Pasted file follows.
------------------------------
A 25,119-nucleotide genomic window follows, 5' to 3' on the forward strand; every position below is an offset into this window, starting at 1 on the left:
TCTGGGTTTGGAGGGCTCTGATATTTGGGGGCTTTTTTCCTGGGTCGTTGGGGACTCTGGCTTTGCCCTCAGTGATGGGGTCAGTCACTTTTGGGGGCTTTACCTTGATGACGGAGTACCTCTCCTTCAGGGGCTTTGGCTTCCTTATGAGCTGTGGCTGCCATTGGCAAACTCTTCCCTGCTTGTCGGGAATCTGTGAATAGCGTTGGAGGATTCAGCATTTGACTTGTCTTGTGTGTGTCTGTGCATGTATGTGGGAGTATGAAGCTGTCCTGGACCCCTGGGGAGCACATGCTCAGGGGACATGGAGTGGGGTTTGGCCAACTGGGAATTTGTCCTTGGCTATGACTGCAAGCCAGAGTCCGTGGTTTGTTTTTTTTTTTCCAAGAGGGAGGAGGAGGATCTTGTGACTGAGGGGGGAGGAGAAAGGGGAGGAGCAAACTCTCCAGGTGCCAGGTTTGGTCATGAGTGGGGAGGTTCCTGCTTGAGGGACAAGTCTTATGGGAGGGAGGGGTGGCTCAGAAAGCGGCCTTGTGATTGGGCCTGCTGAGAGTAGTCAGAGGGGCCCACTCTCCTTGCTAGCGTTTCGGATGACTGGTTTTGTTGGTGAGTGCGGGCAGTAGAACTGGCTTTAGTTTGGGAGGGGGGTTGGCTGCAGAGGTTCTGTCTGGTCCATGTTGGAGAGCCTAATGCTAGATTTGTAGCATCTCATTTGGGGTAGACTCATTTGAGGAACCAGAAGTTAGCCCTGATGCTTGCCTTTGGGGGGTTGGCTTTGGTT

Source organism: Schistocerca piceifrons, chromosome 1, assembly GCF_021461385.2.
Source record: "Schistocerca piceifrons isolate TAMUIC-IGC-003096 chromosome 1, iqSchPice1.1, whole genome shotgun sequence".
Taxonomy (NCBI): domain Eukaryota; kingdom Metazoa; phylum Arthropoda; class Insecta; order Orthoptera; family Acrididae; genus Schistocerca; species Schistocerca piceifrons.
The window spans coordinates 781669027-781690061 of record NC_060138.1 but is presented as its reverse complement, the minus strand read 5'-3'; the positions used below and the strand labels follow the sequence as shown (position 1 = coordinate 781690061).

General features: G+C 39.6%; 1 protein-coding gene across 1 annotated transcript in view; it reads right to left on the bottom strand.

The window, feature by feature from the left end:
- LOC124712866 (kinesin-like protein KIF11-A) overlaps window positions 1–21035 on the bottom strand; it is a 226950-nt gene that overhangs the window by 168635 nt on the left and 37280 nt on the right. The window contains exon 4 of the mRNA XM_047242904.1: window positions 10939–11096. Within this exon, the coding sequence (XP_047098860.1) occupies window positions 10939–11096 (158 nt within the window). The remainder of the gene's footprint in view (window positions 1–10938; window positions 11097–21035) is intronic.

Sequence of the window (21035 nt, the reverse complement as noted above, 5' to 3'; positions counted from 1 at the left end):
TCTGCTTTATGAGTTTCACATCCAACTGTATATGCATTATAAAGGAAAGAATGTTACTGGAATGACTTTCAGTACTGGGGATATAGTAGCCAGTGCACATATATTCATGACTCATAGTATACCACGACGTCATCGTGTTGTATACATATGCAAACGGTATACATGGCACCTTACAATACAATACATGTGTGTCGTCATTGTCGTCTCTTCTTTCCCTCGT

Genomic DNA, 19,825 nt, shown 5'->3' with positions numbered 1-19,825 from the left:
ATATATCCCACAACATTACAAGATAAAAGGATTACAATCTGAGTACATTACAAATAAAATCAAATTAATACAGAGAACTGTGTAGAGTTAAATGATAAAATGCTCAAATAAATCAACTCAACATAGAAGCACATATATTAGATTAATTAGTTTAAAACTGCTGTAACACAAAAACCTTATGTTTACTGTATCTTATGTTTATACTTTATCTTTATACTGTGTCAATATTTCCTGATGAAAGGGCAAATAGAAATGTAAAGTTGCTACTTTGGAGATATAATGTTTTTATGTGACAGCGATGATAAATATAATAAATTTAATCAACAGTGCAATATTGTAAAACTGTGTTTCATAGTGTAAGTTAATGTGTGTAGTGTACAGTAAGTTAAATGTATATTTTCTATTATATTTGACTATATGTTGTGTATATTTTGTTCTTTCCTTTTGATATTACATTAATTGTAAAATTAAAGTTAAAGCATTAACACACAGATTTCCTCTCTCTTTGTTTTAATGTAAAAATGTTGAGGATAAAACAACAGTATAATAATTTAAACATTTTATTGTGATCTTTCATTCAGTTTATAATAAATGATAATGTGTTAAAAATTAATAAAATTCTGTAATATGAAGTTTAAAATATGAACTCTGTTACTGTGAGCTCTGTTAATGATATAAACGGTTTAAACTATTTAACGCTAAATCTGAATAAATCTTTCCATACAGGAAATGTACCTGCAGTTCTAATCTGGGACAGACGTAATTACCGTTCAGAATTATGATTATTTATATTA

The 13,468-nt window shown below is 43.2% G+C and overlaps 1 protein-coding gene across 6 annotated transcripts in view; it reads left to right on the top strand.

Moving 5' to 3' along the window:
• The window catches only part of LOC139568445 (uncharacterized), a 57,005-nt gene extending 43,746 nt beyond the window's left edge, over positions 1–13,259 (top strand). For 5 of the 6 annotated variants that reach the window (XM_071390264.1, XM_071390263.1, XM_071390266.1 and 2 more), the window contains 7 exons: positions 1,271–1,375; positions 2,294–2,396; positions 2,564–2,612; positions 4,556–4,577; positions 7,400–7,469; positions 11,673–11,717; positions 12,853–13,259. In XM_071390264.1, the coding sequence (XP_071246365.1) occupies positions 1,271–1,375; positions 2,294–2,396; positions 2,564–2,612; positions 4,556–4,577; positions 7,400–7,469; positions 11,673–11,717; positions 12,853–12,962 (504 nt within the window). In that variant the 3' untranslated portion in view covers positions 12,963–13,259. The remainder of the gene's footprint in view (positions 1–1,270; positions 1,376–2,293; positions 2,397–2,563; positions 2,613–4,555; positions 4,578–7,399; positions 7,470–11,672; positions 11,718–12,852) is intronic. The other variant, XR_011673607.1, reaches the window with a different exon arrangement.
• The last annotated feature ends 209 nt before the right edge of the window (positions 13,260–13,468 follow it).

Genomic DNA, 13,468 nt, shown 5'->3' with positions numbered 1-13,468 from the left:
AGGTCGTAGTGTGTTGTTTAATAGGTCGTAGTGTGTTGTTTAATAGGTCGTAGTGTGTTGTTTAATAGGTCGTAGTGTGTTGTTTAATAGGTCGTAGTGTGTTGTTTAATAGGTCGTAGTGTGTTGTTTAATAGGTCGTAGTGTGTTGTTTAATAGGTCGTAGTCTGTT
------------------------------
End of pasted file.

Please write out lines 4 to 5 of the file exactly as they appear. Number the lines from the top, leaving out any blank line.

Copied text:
Source record: "Schistocerca piceifrons isolate TAMUIC-IGC-003096 chromosome 1, iqSchPice1.1, whole genome shotgun sequence".
Taxonomy (NCBI): domain Eukaryota; kingdom Metazoa; phylum Arthropoda; class Insecta; order Orthoptera; family Acrididae; genus Schistocerca; species Schistocerca piceifrons.